Without beings guiding the evolutionary path, how could we guarantee the results? Guardians would need to be assigned to act as mentors, messengers, and protectors for the growing culture (in both senses of the word). Specially trained, highly intelligent people would be required to keep the experiment in control, especially when outside forces would take it for themselves. The presence of more advanced races could skew the evolutionary process in either direction. These “angels”, “demons”, and humanity would all vie for the final say in ownership of the Earth, and that’s the key to all of it: when life becomes sentient, who are the gods and who are the flock?



I took all of these things into account when writing The Night Bridge, along with much more. In exploring this theory of how we came to be, I needed information not only on religion throughout the ages, but on more scientific concepts than I can count. It’s these big ideas of science that allow us to extrapolate on theories such as this, to make them plausible, giving way to creativity on a smaller scale that allows us to explore the universe from the comfort of our living room.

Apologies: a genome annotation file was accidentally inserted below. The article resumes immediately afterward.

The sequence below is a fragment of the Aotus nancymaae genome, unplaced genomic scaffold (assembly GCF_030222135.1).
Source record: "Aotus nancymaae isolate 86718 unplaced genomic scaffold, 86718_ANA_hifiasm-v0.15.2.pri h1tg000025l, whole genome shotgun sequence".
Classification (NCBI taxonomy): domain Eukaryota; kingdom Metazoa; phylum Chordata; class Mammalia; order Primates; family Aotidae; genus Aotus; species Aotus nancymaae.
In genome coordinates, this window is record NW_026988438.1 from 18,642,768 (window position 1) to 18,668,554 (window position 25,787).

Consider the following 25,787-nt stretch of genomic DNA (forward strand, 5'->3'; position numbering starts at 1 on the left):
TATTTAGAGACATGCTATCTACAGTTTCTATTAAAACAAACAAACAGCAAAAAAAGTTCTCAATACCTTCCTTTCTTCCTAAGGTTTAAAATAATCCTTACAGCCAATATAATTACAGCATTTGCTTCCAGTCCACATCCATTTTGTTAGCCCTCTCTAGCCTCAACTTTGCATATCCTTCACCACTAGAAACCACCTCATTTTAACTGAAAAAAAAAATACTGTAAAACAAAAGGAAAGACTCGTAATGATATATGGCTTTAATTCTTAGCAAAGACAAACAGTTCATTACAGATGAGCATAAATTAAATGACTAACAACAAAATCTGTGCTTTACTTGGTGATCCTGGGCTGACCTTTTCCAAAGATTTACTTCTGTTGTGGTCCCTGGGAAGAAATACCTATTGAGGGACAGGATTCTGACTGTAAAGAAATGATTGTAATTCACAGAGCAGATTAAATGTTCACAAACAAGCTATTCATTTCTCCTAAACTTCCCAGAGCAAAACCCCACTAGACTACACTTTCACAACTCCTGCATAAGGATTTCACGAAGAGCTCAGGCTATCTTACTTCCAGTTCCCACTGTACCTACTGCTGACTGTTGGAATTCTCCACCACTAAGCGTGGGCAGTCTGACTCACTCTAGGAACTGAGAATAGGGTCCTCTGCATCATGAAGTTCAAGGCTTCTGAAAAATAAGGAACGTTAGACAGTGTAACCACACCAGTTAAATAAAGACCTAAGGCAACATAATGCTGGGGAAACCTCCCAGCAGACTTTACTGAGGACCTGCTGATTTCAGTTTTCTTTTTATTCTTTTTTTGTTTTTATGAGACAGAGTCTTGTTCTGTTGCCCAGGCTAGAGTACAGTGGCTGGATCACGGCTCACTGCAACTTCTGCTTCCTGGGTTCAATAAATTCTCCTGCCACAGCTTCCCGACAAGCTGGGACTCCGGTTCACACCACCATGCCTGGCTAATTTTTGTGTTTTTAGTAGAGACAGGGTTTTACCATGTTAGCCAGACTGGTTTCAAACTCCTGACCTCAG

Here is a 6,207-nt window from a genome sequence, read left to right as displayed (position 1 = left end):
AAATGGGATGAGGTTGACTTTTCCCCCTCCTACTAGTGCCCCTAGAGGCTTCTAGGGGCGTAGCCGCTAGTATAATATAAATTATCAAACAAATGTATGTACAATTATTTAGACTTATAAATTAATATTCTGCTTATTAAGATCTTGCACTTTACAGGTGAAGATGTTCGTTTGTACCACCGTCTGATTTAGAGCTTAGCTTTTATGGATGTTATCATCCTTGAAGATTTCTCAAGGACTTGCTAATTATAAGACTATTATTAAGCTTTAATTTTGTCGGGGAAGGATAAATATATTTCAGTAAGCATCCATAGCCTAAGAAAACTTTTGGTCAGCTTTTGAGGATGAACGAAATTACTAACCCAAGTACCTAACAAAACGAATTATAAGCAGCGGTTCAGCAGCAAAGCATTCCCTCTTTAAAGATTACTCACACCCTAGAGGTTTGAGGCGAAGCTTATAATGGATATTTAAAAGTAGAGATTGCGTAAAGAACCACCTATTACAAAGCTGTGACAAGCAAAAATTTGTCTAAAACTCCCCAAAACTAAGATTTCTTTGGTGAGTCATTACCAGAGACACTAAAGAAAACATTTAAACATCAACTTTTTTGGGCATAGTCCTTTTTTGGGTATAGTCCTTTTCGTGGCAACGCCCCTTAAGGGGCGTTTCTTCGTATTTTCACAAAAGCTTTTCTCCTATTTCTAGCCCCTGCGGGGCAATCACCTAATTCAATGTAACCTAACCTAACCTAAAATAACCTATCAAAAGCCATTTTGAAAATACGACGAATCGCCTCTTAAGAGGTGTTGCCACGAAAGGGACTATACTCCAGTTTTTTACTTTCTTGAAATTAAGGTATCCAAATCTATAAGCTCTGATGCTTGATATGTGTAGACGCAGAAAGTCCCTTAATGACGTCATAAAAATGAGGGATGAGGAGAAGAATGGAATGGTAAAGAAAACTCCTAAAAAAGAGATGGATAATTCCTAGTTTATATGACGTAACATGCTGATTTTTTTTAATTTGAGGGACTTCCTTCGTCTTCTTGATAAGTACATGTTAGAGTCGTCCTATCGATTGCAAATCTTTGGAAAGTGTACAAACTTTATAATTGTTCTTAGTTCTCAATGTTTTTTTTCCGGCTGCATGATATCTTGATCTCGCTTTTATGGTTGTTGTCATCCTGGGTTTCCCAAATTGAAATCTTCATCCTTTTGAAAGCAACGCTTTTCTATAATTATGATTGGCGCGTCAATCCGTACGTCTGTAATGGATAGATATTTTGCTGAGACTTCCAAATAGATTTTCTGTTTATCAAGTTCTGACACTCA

In a world where belief defines reality, who can say anything is impossible?
 
 
 
 



Find The Night Bridge in ebook and print on Amazon:




A geek of all trades, Starla Huchton has been crafting stories in various genres since 2007. She is a three-time finalist for Parsec Awards for her podcast fiction work, and was the first place winner for Science Fiction & Fantasy in the Sandy competition in 2012. Her work spans science fiction, fantasy, New Adult Romance, Young Adult titles, Steampunk, Contemporary, and various other varieties of stories. She is greedy and likes all the genres!